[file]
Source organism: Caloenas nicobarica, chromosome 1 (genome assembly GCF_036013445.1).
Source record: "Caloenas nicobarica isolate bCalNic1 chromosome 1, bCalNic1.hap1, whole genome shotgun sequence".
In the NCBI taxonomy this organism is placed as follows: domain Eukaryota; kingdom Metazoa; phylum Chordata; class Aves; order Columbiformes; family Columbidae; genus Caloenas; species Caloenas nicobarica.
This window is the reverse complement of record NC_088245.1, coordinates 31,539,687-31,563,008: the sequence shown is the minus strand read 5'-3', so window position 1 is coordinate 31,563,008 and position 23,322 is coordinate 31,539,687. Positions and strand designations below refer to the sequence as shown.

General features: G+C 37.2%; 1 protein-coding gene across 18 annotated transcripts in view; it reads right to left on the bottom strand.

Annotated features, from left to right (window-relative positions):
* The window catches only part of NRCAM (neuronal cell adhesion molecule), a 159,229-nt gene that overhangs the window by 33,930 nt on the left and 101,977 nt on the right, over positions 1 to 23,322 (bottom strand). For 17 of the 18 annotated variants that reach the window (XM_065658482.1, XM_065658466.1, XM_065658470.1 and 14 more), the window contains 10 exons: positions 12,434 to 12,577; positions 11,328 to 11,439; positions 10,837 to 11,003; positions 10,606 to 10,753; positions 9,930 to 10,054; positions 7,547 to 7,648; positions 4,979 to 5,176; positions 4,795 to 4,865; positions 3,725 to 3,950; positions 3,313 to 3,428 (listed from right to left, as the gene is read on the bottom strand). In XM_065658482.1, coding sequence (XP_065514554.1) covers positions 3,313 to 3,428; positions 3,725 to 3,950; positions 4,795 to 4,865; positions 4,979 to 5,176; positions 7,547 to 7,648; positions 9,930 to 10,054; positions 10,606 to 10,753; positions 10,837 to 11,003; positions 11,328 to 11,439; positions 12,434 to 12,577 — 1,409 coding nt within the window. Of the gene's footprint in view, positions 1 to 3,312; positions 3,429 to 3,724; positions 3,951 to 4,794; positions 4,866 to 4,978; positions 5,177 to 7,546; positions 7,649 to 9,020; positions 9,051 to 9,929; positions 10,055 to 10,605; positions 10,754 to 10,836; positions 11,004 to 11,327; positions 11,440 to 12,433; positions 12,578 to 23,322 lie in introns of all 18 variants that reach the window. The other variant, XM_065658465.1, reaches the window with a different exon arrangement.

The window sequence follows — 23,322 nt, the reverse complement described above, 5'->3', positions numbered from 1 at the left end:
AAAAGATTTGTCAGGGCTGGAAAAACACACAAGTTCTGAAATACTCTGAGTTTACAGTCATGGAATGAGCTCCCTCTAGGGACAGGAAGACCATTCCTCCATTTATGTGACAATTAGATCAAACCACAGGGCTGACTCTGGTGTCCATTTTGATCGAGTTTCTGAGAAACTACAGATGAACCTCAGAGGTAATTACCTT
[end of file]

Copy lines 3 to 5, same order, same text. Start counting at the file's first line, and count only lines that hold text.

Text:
In the NCBI taxonomy this organism is placed as follows: domain Eukaryota; kingdom Metazoa; phylum Chordata; class Aves; order Columbiformes; family Columbidae; genus Caloenas; species Caloenas nicobarica.
This window is the reverse complement of record NC_088245.1, coordinates 31,539,687-31,563,008: the sequence shown is the minus strand read 5'-3', so window position 1 is coordinate 31,563,008 and position 23,322 is coordinate 31,539,687. Positions and strand designations below refer to the sequence as shown.

General features: G+C 37.2%; 1 protein-coding gene across 18 annotated transcripts in view; it reads right to left on the bottom strand.